Women and anger

I’ve now been seeing my therapist for a few weeks. I value the sessions enormously, and I feel that, in a short time, I have connected to some parts of me that have been ‘hidden’.

One of those things is the huge burden of repressed anger I have been carrying around for most, if not all of my adult life. Much of that anger comes from the way my father behaved to me, and the rest of the family.

My father was born in Australia in 1912. He was a musical ‘prodigy’ – piano, and at 18 years old won a scholarship to the Royal College of music on London. He left Australia in 1930 and never saw his parents again.

My mother was his third wife. When I was born she was 26, and he was 52. As a small child I think he loved me – he had previously had three sons with wife#1 who had returned to Australia after WW2. As I grew up my memory is of a critical, grumpy man who had no interest in me really. He did very little round the house, well nothing really, even after he retired, so mu mother worked, looked after her children, managed the house, shopped cooked cleaned and did EVERYTHING, while he watched the TV and critisised his children.

The realisation that I have unconsciously picked men with whom I have re-enacted this scenario is stark, and painful. It seems the lessons of childhood; that women do everything and men ignore their needs and behave totally selfishly – have been deeply ingrained.

I also, at almost 52 myself, think how astonishingly selfish he must have been to embark on fatherhood again at that age. I adore my kids, but the thought of starting again, with a baby ? no way, I simply could not provide the necessary parental support as I get older. And neither could he / did he. I’m sure there are some men who can / could – Ā but he was a selfish man who was not prepared to put himself out for anyone…

I think the birth of my anger comes from here.

But ‘nice’ people don’t get angry in out culture. Especially in the UK. ‘Nice people’ (women especially) do not express their needs. Nice people Bottle up their anger and resentment and drink to keep it suppressed. Except that they drink more and more to suppress the rage and frustration and hurt, and still it wont go away.

To be clear, I dot blame my alcohol issues on my parents. But The anger and hurt I felt at my fathers abdication of his responsibilities to me, his daughter, are a very real and potent source of distress. And this distress probably contributed to my excessive drinkoing

 

 


9 comments

  1. Funny, just last week my own therapist sent me home with a “homework” assignment to write down a list of all the things that make me angry – like, really, really angry. Because she suspects that I am similar to what you described, someone who keeps those angers and hurts all pent up in order to fit into polite society. Realizing that we have the right to be angry – and a right to express that anger – is very freeing. Scary, but freeing. I hope you can use that angry energy to produce real, wonderful change in your life šŸ™‚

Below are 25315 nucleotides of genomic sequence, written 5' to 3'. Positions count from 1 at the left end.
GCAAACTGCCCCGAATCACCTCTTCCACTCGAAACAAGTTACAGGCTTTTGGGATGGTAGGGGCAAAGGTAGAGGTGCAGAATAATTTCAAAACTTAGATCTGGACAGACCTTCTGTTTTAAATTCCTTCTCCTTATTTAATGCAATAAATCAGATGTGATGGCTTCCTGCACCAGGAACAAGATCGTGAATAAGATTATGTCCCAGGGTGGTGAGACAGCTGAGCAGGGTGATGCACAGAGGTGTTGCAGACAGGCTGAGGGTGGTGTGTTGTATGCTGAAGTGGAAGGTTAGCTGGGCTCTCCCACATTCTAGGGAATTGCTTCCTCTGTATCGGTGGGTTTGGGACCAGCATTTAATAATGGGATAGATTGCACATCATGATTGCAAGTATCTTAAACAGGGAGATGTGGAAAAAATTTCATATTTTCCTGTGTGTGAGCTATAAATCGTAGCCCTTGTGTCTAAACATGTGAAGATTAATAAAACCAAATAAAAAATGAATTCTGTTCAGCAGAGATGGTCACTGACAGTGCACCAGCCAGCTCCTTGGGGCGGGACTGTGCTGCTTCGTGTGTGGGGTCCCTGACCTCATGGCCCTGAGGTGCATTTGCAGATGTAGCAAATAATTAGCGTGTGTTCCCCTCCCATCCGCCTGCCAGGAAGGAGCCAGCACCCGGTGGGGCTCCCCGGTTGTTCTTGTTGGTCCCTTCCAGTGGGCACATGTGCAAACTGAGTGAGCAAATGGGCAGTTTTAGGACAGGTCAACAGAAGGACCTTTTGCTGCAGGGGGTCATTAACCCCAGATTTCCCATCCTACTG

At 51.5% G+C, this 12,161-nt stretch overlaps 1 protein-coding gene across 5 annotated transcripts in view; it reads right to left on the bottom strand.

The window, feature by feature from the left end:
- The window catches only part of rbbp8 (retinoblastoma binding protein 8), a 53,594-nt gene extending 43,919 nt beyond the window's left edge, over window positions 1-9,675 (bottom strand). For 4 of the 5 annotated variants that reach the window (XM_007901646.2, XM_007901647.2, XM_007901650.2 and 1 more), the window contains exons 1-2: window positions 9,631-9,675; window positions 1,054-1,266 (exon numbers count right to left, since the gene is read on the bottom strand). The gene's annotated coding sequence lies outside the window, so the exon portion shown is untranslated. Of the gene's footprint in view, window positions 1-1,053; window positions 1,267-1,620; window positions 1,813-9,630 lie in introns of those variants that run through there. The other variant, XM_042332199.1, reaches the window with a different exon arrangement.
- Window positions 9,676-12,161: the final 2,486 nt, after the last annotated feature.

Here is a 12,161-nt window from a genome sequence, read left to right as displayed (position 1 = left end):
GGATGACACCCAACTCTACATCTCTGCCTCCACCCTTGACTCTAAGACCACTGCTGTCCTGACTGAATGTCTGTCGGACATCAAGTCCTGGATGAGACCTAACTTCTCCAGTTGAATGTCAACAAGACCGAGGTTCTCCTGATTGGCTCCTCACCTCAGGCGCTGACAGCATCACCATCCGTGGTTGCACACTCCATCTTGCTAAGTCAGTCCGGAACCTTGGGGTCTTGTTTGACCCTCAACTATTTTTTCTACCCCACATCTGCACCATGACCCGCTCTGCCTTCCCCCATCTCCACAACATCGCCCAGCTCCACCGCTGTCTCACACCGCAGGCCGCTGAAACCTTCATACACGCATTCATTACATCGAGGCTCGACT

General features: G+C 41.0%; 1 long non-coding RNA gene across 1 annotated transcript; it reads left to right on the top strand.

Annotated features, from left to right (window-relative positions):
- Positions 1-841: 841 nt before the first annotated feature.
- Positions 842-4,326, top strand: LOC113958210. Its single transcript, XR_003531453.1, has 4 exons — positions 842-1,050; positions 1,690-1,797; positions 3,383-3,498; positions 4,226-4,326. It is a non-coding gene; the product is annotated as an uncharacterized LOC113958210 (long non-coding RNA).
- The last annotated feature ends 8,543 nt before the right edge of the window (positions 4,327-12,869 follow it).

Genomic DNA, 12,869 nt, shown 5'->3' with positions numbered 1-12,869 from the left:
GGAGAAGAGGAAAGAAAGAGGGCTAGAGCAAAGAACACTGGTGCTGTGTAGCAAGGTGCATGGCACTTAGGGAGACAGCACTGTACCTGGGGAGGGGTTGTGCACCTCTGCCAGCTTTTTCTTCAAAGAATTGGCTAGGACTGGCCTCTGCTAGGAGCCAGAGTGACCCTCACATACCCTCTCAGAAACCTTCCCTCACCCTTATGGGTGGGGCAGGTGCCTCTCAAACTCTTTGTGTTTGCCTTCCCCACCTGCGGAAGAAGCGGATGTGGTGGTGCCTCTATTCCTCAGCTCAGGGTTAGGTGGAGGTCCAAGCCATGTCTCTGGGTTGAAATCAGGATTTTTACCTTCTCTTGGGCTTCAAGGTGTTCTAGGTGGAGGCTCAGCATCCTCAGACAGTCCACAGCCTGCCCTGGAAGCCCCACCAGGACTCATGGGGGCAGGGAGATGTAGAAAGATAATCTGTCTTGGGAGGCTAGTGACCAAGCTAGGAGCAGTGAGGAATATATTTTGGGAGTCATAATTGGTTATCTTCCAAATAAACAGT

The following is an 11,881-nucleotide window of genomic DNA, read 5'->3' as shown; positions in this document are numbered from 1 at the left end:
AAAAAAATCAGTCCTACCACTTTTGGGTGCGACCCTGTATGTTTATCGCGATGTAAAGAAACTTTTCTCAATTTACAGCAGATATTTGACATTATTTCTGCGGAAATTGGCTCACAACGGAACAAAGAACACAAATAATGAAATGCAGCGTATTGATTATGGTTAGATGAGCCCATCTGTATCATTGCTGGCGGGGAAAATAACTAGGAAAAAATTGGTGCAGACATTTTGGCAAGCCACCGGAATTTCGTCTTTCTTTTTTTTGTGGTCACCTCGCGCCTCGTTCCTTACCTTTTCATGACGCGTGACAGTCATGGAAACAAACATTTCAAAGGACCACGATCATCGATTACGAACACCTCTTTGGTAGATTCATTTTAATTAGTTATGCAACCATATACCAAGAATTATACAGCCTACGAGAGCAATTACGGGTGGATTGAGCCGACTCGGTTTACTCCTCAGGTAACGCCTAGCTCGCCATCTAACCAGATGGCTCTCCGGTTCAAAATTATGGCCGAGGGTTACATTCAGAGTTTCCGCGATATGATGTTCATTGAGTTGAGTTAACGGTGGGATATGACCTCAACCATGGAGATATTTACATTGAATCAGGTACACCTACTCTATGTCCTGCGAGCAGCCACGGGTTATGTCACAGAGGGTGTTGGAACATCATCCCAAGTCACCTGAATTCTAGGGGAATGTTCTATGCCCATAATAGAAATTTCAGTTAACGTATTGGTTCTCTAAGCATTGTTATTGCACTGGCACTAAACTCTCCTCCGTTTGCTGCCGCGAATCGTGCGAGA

Liked by 1 person

    • I haven’t ruled out AA, Anne. I’m just not ready for it at the moment. and ight now, staying sober is not my biggest ‘problem’ – although it is the cornerstone on which everything good I am doing is built. I believe that very strongly, and I don’t intend to allow it to slip…Lily x

      Like

      • Aa isn’t really about staying sober.
        It’s about living freely.
        You might just download the book. It’s online.

        There’s a reason every help group uses it. It’s extremely useful.

        Liked by 1 person

  2. I have heard it said that women often marry men similar to their father. I know in my case that is a very good thing, my father was a kind and loving man as is my husband. But the connection you see with your father and ExP is poignant. How do you break that stereotype and move on….

    Liked by 1 person

  3. Wow! You are doing some incredibly hard work! When I married my first husband, I thought I had chosen someone who was the opposite of my father. It was in therapy during and after the breakup of the marriage, that I realized that my ex was the same. As my therapist pointed out, I could choose someone who looked the polar opposite, was from a completely different background, etc. BUT! unless I did the work, the relationship would turn into the same over again. So, while it was hard, I did the work. I also consciously chose to remain single for a long time-in order to make and become the necessary changes so that I would not attract or be attracted by that kind of person again. It worked I’m happy to say.
    I know that all of this work you’re doing, your work situation, everything seems like it’s taking a lifetime, but for me, reading it, it’s no time at all. You’re an amazingly strong woman Lily!

    Liked by 1 person

    • Thank you. I don’t always feel strong, but i’m working on it. I need to look at my part in the way things have turned out. My acceptance, and not making a fuss about ‘little’ things, allowed ExP to think I was ok with a lot of stuff I was not ok with. This aspect of MY behavior needs looking at ..

      Liked by 1 person


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